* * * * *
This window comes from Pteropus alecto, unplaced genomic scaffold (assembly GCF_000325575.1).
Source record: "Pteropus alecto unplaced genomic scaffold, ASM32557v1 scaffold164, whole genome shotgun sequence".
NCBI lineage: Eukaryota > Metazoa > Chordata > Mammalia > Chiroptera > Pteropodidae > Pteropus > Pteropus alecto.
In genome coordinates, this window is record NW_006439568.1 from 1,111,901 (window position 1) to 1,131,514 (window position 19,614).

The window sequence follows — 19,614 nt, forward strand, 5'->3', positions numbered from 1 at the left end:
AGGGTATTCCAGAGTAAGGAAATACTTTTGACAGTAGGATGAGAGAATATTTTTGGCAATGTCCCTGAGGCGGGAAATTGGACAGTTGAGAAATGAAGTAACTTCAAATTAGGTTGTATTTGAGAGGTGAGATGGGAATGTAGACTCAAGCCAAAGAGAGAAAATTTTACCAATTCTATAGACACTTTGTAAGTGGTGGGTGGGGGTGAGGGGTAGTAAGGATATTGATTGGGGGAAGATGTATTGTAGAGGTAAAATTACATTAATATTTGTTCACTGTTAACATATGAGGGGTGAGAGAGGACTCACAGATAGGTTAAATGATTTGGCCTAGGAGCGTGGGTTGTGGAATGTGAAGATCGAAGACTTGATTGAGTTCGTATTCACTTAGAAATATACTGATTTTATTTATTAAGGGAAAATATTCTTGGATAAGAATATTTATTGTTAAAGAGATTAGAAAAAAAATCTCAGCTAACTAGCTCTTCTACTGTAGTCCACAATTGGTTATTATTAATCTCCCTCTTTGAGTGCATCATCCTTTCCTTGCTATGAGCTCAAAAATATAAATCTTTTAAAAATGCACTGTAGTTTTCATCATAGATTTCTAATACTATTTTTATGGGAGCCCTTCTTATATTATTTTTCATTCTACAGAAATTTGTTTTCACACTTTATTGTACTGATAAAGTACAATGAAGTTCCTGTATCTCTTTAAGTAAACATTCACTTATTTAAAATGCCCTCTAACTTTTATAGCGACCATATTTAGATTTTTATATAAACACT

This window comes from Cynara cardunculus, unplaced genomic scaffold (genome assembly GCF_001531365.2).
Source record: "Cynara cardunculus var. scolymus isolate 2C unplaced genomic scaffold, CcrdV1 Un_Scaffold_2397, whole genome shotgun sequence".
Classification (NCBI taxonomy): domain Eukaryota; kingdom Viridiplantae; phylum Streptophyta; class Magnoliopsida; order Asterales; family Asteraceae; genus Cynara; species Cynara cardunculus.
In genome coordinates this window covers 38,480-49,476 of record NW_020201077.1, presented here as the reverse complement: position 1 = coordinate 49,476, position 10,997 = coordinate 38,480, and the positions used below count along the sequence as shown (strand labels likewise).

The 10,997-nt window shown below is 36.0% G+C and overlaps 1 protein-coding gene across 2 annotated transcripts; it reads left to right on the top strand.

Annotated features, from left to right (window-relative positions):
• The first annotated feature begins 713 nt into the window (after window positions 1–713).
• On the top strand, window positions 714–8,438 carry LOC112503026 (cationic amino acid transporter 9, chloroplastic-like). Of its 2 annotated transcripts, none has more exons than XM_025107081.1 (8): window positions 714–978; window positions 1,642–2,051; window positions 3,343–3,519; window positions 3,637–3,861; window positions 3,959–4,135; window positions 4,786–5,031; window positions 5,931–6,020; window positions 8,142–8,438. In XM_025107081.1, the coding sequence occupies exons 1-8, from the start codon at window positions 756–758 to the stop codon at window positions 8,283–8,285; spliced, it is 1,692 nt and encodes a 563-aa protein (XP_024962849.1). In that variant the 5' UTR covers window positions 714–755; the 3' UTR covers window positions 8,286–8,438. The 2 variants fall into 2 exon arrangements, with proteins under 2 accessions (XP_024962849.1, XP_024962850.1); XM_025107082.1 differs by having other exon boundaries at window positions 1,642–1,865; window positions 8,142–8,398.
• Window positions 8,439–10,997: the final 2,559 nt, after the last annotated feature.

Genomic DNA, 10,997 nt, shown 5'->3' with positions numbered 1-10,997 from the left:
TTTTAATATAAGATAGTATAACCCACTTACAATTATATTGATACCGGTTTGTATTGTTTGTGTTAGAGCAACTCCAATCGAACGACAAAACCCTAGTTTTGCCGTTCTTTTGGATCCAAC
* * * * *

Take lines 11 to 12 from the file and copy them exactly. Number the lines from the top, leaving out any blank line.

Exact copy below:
The 10,997-nt window shown below is 36.0% G+C and overlaps 1 protein-coding gene across 2 annotated transcripts; it reads left to right on the top strand.

Annotated features, from left to right (window-relative positions):